Carex lurida Wahlenb. - Sallow Sedge


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Carex lurida - (image 1 of 4)



Family: Cyperaceae


Swamps, wet meadows, bogs, peaty fens.




Nova Scotia west to MN, south to FL and Mexico.


Tufted perennial to 1 m from short rhizomes; stems with the lower leaves reduced to scales, usually surpassed by the leaves, obtusely trigonous and smooth, purplish at the base; leaves septate-nodulose; blade flat, 4-6 mm wide; ligule triangular, longer than wide; terminal spike staminate, 1-7 cm long, the scales awned; pistillate spikes 1-4, sessile and erect or with the lower evidently pedunculate and sometimes nodding, to 7.5 cm long and 2 cm wide, densely flowered; bracts leafy, exceeding the inflorescence, with or without a sheathing base; pistillate scales tapering to an abrupt, serrulate awned tip; perigynia in many rows, 6-9 mm, ovoid to ovoid-globose, inflated, pale, shiny, the beak slender and bidentate, half to almost as long as the body; achenes trigonous, granular; styles persistent, twisted or abruptly bent.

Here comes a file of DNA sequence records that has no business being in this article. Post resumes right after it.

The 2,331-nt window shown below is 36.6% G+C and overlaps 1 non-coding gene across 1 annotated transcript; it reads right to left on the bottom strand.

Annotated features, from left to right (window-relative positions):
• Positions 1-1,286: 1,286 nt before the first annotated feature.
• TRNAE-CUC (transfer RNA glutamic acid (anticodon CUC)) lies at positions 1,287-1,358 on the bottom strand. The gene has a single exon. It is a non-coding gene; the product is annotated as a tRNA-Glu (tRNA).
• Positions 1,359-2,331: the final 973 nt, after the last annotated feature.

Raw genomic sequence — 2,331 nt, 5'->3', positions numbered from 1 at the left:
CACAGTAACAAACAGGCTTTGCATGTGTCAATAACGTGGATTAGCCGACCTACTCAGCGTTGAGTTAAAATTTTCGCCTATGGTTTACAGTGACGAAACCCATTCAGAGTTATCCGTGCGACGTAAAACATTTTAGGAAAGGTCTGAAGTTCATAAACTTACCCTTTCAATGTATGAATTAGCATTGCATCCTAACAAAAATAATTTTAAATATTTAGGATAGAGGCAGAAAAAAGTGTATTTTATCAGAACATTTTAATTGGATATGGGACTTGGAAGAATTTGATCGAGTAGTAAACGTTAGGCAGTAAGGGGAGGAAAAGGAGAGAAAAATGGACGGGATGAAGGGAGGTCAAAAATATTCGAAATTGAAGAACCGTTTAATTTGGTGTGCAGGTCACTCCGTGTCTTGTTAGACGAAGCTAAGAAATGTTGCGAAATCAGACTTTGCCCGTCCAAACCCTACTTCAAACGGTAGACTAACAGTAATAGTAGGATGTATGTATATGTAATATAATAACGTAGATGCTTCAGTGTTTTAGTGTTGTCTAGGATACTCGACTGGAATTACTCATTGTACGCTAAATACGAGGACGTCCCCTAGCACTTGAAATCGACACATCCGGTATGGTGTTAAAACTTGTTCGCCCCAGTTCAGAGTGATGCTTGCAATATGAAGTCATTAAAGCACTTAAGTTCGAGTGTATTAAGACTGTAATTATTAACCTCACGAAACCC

Fruiting late May to July

Wetland indicator: OBL

A very common species, particularly in disturbed areas of moist woods. Also called Bottlebrush Sedge, but there are other sedges given this name (C. comosa and C. hystericina). The latter is similar but has at least the lowest pistillate spike spreading or drooping on a slender peduncle. Carex baileyi looks very much like C. lurida but has narrower leaves and longer, more abruptly beaked perigynia.


Curtis, L. 2006. Woodland Carex of the upper Midwest. Lake Villa, IL.


Gleason, Henry A. and A. Cronquist. 1991. Manual of Vascular Plants of Northeastern United States and Adjacent Canada. Second Ed.
The New York Botanical Garden. Bronx, NY


Swink, F. and G. Wilhelm. 1994. Plants of the Chicago Region.
Indiana Academy of Science. The Morton Arboretum. Lisle, Illinois.




Michael Hough 2009